Chapter 11. Securities and Exchange Commission and Other Regulatory Requirements[1]

Overview of Regulatory Environment

In the United States, various regulatory bodies have jurisdiction over mergers, acquisitions, and other forms of business combinations, depending on the specifics of the transaction. The determination of what laws and requirements apply is a complex legal matter and must be considered carefully in each and every situation. Some of the more critical requirements are listed next.

  • If securities are to be issued or exchanged for public companies, registration statements may need to be filed with the Securities and Exchange Commission (SEC). Also, a proxy statement must be prepared if shareholders need to vote on a possible acquisition or merger. Even if no securities are exchanged, a Form 8‐K current report may be required to be filed. Further, certain filings are required if a tender offer is made to acquire shares of another company.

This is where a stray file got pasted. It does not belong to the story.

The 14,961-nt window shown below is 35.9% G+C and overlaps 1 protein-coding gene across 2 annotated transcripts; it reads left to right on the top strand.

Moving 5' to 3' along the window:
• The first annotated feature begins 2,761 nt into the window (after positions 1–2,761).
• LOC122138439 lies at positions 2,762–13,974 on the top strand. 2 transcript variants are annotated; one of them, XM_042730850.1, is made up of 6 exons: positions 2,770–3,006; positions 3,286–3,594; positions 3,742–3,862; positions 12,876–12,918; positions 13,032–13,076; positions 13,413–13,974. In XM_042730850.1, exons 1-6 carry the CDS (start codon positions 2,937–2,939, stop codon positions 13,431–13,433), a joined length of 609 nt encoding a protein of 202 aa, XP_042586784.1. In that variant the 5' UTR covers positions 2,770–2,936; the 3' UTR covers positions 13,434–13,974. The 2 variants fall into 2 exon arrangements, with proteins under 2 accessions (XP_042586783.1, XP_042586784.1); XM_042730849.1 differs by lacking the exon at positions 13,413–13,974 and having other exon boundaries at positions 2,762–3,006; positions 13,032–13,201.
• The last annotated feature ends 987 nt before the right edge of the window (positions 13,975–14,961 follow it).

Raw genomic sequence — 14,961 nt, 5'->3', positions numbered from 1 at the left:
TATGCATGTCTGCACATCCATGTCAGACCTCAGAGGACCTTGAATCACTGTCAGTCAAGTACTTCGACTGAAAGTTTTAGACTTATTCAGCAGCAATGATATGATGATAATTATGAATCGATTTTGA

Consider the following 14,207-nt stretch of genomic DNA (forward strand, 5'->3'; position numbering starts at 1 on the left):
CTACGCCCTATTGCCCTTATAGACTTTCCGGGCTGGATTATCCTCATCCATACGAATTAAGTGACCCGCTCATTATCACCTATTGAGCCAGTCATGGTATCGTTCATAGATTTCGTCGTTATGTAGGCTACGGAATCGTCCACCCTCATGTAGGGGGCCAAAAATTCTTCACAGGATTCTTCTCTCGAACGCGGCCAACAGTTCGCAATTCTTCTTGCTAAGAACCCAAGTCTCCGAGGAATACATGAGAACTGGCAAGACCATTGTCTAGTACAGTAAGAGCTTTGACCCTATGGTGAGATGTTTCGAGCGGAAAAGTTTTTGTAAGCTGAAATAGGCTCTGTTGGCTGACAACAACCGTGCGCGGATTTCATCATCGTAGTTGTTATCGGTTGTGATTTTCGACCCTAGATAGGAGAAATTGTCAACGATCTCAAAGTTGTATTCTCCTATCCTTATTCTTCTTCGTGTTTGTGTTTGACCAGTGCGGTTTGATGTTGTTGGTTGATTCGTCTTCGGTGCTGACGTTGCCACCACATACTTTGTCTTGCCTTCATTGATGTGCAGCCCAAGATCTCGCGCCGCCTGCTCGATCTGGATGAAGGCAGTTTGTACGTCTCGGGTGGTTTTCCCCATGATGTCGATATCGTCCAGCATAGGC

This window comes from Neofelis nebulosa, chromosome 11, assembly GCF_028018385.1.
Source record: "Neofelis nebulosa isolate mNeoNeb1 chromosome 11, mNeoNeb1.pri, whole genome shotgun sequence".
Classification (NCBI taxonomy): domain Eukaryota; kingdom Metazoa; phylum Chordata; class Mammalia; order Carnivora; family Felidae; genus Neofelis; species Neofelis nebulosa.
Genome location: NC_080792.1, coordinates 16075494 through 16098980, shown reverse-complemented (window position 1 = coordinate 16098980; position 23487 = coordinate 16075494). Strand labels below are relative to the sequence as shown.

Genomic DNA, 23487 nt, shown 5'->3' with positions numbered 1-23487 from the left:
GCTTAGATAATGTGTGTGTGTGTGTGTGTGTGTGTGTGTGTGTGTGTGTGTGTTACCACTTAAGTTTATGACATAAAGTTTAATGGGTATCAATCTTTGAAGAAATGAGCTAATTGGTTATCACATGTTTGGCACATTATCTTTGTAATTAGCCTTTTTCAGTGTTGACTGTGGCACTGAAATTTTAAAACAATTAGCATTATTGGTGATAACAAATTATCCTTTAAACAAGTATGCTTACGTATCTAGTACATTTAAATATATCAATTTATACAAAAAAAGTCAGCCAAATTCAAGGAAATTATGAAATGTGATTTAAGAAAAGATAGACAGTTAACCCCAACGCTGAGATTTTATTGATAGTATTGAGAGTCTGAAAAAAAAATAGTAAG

• If public shares are issued or issuable in an acquisition or merger, a stock listing application usually would have to be filed with the stock exchange on which the company is listed.

  • If certain conditions are met, contemplated mergers and acquisitions must be reported to the Federal Trade Commission and the U.S. Department of Justice prior to consummation. Further, the parties to the transaction must wait at least 30 days after reporting before completing the transaction to allow these organizations to consider the related antitrust implications. ...

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